Harrison H. Barrett and Kyle J. Myers plenary: Information Content of a Photon in Optical Imaging, Quantum Imaging, and Radiology
A plenary talk from SPIE Optics + Photonics 2014.
A fundamental way of describing a quantum-limited imaging system is in terms of a Poisson random process in spatial, angular and wavelength variables. The mean of this random process is the spectral radiance. The principle of conservation of radiance then allows a full characterization of the noise in the image (conditional on viewing a specified object). Radiance can be defined in terms of geometrical optics, physical optics, or quantum optics as well as for x-rays or gamma-rays, so a unified treatment of noise in imaging can be developed. Combined with well-established theories for task-based assessment of image quality, these concepts allow a rigorous definition of the information content of a photon.
Dr. Harrison Barrett received degrees in physics from VPI, MIT, and Harvard, and he is a Regents Professor at the University of Arizona. His research is in the area of image science, and his book on the subject, coauthored with Kyle J. Myers, was awarded the J.W. Goodman Book Writing Award from OSA and SPIE in 2006. He was the 2011 recipient of the IEEE Medal for Innovations in Healthcare Technology and also the 2011 recipient of the SPIE Gold Medal of the Society. In 2014 he was elected to the National Academy of Engineering.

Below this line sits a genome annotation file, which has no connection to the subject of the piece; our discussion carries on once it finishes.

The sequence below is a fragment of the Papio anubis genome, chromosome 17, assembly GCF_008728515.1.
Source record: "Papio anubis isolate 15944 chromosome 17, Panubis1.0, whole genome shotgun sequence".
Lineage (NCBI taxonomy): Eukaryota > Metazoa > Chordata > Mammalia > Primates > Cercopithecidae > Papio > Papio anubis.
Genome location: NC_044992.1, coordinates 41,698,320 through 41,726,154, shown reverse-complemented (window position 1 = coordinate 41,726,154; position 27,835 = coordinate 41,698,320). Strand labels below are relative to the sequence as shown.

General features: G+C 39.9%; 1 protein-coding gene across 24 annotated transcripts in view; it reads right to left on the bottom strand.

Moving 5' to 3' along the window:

Dr. Kyle J. Myers received a bachelor's degree in mathematics and physics from Occidental College in 1980 and a PhD in optical sciences from the University of Arizona in 1985. Since 1987 she has worked for the Center for Devices and Radiological Health of the U.S. Food and Drug Administration, where she is currently the Director of the Division of Imaging and Applied Mathematics in the Office of Science and Engineering Laboratories. She is a fellow of the Optical Society (OSA), SPIE, AIMBE, and a member of the Medical Image Perception Society. Along with Harrison H. Barrett, she is the coauthor of "Foundations of Image Science."